0 0 0 *0 0 0

V

Compounds of the present invention are represented by formula 000.

V 0 0 000* 0e V 0 0 V *0 0 *0* 00 z X- R-Ri- Ri--R-R (1) and salts thereof.

X is H or methyl and is preferably H.

WO 97/07130 PCT/SE96/01011 6

R.

1 is Tyr or 2',6'-dimethyltyrosine, and is preferably Tyr. The alpha-amino group of 1 is substituted with X to form an amidno group when X is H or an alkylamino group when X is methyl.

Rpis D-Ala or D-Arg, and is preferably D-Ala.

s R, is Phe(p-F).

R, is Phe or Phe(p-F), and is preferably Phe.

Y and Z are independently H; aralkyl, such as benzyl; and Cakl such as methyl. Preferably Y and Z are both H.

Compounds of the invention include but are not limited to: Compound ADB H-Tyr-D-Ala-Phe(p-F)-Phe(p-F)-NH 2 Compound #1C H-Tyr-D-Ala-Phe(p-F)-Phe-NH 2 Compound #2B H-Tyr-D-Arg-Phe(p-F)-Phe(p-F)-NH; and Compound #2C H-Tyr-D-Arg-Phe(p-F)-Phe-NH..

In a preferred embodiment, the compounds of the invention are selected from the group consisting of Compound #1C H-Tyr-D-Ala-Phe(p-F)-Phe-NH 2 and Compound #2C H-Tyr-D-Arg-Phe(p-F)-Phe-NH 2 In a more preferred embodiment, the compound of the invnetion is Compound #1C H-Tyr-D-Ala-Phe(p-F)-Phe.NH 2 The amino acid derivative 2',6'-dimethyltyrosine (Dint) may be substituted for tyrosine in the opioid peptide compounds. Experiments have shown that the substitution of Dint for tyrosine at the R 1 position, the first amino acid residue in general formula 1, enhances the potency of the opioid peptide at the Ji-receptor up I WO 97/07130 PCT/SE96/01011 7 to 2 orders of magnitude. The selectivity for the p-receptor increases when the compound includes Dmt at the R 1 position. This substitution causes a corresponding shift in the ratio of binding inhibition constants to reflect the increased p-receptor selectivity.

The opioid activity of the peptides was assessed in vitro using the guinea pig ileum (GPI) longitudinal muscle preparation and their antinociceptive activity was determined in vivo in PBQ induced writhing models (peripheral activity) and in two hot-plate tests (central activity) in rodents. The analgesic activity of the to compound of the invention was also evaluated in the tal flick assay. The tail flick assay is used to evaluate the central analgesic activity of the compound.

Comparison of the activities of compounds of the invention in the writhing, hotplate, and tail flick assays demonstrated that the analgesic effects were predominantly mediated in the periphery. Peripheral analgesia was shown by a high potency in the writhing test coupled with a low potency in the hot-plate test or the tail flick test.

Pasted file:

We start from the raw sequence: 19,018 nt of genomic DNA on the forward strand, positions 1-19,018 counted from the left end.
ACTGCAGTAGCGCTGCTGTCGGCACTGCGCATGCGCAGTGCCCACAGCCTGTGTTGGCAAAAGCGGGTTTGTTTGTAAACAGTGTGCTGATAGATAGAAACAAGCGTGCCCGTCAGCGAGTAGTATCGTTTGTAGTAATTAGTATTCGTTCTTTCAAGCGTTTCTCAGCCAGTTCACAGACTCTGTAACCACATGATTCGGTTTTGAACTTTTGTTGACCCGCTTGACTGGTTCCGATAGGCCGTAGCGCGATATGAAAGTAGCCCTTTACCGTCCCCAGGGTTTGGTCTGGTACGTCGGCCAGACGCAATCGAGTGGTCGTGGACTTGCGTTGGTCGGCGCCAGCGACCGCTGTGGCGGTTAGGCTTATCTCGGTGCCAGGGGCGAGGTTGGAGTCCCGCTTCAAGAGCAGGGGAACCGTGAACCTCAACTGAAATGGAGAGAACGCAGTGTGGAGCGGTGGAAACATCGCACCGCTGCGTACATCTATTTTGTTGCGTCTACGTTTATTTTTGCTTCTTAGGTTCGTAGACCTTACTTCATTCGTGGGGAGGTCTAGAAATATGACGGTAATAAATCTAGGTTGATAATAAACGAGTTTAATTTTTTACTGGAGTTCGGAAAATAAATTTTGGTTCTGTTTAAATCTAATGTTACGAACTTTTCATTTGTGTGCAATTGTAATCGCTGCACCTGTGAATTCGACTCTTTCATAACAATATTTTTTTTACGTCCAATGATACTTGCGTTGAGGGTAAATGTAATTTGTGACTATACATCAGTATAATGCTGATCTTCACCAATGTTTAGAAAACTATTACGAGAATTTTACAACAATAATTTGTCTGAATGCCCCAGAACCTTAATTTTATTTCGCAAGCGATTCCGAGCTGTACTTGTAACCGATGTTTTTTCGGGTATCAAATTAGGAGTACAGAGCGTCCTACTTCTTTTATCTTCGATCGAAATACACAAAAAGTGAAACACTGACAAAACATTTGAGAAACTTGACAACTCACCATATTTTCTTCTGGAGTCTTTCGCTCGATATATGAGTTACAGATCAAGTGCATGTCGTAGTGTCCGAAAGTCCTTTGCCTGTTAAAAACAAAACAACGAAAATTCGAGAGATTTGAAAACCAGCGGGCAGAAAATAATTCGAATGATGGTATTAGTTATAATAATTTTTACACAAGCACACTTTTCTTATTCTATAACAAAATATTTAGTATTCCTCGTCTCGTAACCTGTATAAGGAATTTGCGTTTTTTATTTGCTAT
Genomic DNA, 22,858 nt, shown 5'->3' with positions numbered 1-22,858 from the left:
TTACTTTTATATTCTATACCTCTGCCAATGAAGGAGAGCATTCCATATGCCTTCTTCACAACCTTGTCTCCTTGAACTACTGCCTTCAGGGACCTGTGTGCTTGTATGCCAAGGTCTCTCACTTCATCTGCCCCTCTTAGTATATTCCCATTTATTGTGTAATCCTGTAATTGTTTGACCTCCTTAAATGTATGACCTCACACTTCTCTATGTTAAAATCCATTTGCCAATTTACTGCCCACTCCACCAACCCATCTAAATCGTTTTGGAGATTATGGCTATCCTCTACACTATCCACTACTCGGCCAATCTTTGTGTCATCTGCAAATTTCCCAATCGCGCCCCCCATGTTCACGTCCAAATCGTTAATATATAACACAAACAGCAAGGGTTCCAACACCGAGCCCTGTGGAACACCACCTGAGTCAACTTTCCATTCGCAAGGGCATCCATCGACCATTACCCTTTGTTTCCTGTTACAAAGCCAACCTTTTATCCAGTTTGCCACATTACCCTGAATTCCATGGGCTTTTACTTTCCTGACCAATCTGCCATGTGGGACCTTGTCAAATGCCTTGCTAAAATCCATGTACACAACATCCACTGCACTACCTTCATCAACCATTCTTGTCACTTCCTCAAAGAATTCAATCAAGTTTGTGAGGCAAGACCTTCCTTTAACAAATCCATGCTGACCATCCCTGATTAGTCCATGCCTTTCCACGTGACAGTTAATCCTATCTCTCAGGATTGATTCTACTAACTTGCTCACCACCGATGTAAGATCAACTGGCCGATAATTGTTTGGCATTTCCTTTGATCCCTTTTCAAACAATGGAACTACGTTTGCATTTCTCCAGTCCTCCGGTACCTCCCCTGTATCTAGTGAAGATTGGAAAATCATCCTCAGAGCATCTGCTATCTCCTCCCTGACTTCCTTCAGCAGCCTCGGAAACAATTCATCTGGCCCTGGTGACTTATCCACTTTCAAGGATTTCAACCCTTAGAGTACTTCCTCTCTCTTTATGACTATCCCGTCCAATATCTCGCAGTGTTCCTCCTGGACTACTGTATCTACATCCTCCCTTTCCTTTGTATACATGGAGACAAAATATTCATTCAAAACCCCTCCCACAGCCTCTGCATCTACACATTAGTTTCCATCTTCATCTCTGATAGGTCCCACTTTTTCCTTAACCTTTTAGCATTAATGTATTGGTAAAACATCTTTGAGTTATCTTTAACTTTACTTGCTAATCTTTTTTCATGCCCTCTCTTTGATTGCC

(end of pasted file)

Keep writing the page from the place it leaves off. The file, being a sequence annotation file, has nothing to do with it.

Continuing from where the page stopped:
PBQ (phenyl-p-benzoquinone) induced writhing in mice is an assessment of both central and peripheral analgesia. For experimental protocol see Sigmund et al., Proc. Soc. Exp. Biol. Med., p. 729(1957) which is incorporated herein by reference. Central analgesia is determined by the inhibition of a hot-plate response in mice. For experimental protocol see G. Wolfe and A. MacDonald, L Pharmacol. Exp. Ther., 80, p.

3 0 0 (1944) which is incorporated herein by reference.

Assays measuring opioid receptor binding affinities for p and 8 receptors as well as the GPI assay were determined through experimental protocol set out in Schiller et al., Biophys. Res. Commun., 85, p.1322 (1975) incorporated herein by reference.

WO 97/07130 PCT/SE96/01011 8 The compounds of the present invention can be produced by methods well known in the art of peptide chemistry. For example, see Principle of Peptide synthesis, Bodansky Spinger-Verlag, Berlin, Heidelberg, New York, Tokyo 1984 or The Peptides, Analysis, Synthesis, Biology, edited by Erhard Gross and s Johannes Meienhofer, Academic Press 1979.

The compounds of the present invention were prepared using solid phase synthesis as outlined below according to procedures established in the art of peptide synthesis. Commercially available para-fluoro-phenylalanine (Phe(p-F)) was employed at the appropriate step of synthesis. 2',6'-dimethyltyrosine may also be incorporated in the synthesis and is prepared according to established chemical synthesis techniques.